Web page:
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Expand chart
Data: Bully Pulpit Interactive; Table: Harry Stevens/Axios

When it comes to political ads on Facebook, President Trump is still outspending all of his Democratic rivals by millions of dollars. But he's avoiding many of the issues that they're focused on to instead spend heavily on immigration messaging.

Why it matters: Trump knows that in order to win again in 2020, he needs to target two populations: older, white voters and Hispanic voters and the way he targets Facebook advertising by topic reflects that approach.

Driving the news: From March 30 until July 6, President Trump has outspent his 2020 Democratic rivals combined roughly 3.45:1 on Facebook advertising around immigration issues, according to data from Bully Pulpit Interactive.

While many of Trump's Facebook ads focus on fear-mongering around immigration, others do the exact opposite, and try to actually lure minority voters.

  • One active ad campaign running on Donald J. Trump's Facebook page (paid for by the Trump Make America Great Again Committee) urges supporters to sign a petition to "terminate chain migration" because "Many of these chain migrants are not thoroughly vetted. This policy is a shameless Washington BETRAYAL of regular Americans whose safety is put at risk."
  • But another active campaign coming from the Donald J. Trump's Facebook page is currently running hundreds of ads on Facebook for "LATINOS FOR TRUMP." The ads urge voters to text "VAMOS" to a code number to get involved in the campaign. "¡APOYA AL PRESIDENTE TRUMP!" many ads read. 

Between the lines: Both advertising campaigns appear to mostly target older populations. Axios has previously reported that many of Trump's Facebook ads use nativist language and target seniors.

Be smart: For the Democrats, messaging is all about owning your policy priorities, or your attack plan.

  • Not listed are ads targeted to messaging around the debates. Debates, along with immigration, are often cited in ads, intended to boost fundraising efforts before, during and right after the events.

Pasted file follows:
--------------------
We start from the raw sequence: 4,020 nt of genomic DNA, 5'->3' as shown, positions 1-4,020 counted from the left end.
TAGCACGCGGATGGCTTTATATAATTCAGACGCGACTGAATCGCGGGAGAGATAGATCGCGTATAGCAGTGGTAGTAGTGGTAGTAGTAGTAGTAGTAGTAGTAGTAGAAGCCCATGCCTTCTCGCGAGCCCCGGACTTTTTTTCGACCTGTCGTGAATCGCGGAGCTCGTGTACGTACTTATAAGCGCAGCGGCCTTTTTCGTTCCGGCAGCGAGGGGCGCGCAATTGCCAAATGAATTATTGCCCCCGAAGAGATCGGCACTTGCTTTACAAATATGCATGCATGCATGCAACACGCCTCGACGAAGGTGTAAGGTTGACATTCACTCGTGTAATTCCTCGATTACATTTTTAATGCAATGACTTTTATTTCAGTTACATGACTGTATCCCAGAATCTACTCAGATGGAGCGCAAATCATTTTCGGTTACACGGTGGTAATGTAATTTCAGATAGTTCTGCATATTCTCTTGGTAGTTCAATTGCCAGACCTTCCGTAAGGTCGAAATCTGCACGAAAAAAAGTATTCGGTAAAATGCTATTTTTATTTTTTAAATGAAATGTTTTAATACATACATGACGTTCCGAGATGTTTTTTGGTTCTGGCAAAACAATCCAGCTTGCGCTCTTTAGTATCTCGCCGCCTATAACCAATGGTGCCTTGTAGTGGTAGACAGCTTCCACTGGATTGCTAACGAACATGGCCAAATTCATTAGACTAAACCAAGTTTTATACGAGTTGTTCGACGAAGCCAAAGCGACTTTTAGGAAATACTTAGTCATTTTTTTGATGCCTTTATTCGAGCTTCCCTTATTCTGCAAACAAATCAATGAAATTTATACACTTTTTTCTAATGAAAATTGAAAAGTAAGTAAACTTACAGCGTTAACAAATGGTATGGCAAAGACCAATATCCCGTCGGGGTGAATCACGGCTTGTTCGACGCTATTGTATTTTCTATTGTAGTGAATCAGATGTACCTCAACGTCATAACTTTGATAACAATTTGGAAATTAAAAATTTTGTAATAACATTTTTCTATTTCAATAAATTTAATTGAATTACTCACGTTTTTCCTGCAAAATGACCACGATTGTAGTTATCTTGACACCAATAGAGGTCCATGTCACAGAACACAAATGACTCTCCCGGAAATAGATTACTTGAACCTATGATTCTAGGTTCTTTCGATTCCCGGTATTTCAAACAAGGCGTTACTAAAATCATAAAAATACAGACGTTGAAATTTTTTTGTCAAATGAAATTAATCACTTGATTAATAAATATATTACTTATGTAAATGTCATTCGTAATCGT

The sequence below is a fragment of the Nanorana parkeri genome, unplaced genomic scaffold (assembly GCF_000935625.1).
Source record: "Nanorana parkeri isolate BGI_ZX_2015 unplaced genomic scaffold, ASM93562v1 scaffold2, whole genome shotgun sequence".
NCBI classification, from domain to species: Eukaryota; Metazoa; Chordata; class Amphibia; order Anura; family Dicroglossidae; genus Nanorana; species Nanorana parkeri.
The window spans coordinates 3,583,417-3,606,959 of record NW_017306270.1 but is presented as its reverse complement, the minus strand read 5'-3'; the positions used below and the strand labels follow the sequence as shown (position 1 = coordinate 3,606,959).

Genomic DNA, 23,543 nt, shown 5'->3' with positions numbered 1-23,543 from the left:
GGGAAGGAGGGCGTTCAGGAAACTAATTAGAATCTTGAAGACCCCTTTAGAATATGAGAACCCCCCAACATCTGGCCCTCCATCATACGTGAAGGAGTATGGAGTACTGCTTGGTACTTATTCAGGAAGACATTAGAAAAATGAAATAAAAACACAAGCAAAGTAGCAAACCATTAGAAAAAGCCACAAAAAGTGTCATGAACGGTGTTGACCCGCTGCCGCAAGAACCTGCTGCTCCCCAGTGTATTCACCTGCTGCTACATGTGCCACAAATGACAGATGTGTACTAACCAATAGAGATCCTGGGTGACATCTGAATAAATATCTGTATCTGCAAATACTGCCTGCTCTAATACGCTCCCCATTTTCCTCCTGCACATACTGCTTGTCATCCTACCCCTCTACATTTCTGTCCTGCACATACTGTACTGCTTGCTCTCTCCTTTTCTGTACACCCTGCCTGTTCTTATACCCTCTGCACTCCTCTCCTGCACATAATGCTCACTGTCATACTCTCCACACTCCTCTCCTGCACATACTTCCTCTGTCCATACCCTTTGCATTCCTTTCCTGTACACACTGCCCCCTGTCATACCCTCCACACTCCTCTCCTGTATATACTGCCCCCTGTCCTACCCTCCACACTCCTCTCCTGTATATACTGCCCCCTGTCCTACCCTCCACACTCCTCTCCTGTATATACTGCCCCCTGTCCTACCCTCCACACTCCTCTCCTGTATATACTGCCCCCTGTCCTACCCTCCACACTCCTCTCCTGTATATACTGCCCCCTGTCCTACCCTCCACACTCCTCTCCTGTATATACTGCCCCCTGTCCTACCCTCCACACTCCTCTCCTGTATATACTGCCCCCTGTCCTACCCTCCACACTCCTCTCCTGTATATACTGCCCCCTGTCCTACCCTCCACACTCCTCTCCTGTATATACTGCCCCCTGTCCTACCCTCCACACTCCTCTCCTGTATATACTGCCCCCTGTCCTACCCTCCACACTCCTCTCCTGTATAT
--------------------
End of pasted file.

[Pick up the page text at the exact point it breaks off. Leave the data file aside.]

The big picture: Digital ad campaigns, especially on Facebook, are often used this early in the cycle to build lists and to raise small-dollar fundraising. Hyper-targeting a message to reach a specific audience is often the most effective way to solicit engagement.

Go deeper: Another Trump Facebook election

Go deeper

The Biden protection plan

Joe Biden announces his first run for the presidency in June 1987. Photo: Howard L. Sachs/CNP/Getty Images

The Joe Biden who became the 46th president on Wednesday isn't the same blabbermouth who failed in 1988 and 2008.

Why it matters: Biden now heeds guidance about staying on task with speeches and no longer worries a gaffe or two will cost him an election. His staff also limits the places where he speaks freely and off the cuff. This Biden protective bubble will only tighten in the months ahead, aides tell Axios.

Bush labels Clyburn the “savior” for Democrats

House Majority Whip James Clyburn takes a selfie Wednesday with former President George W. Bush. Photo: Patrick Semansky-Pool/Getty Images

Former President George W. Bush credited Rep. James Clyburn with being the "savior" of the Democratic Party, telling the South Carolinian at Wednesday's inauguration his endorsement allowed Joe Biden to win the party's presidential nomination.

Why it matters: The nation's last two-term Republican president also said Clyburn's nod allowed for the transfer of power, because he felt only Biden had the ability to unseat President Trump.

GOP research firm aims to hobble Biden nominees

Alejandro Mayorkas. Photo: Joshua Roberts/AFP via Getty Images

The Republican-aligned opposition research group America Rising is doing all it can to prevent President Biden from seating his top Cabinet picks.

Why it matters: After former President Trump inhibited the transition, Biden is hoping the Republican minority in Congress will cooperate with getting his team in place. Biden hadn't even been sworn in when America Rising began blasting opposition research to reporters targeting Janet Yellen and Alejandro Mayorkas.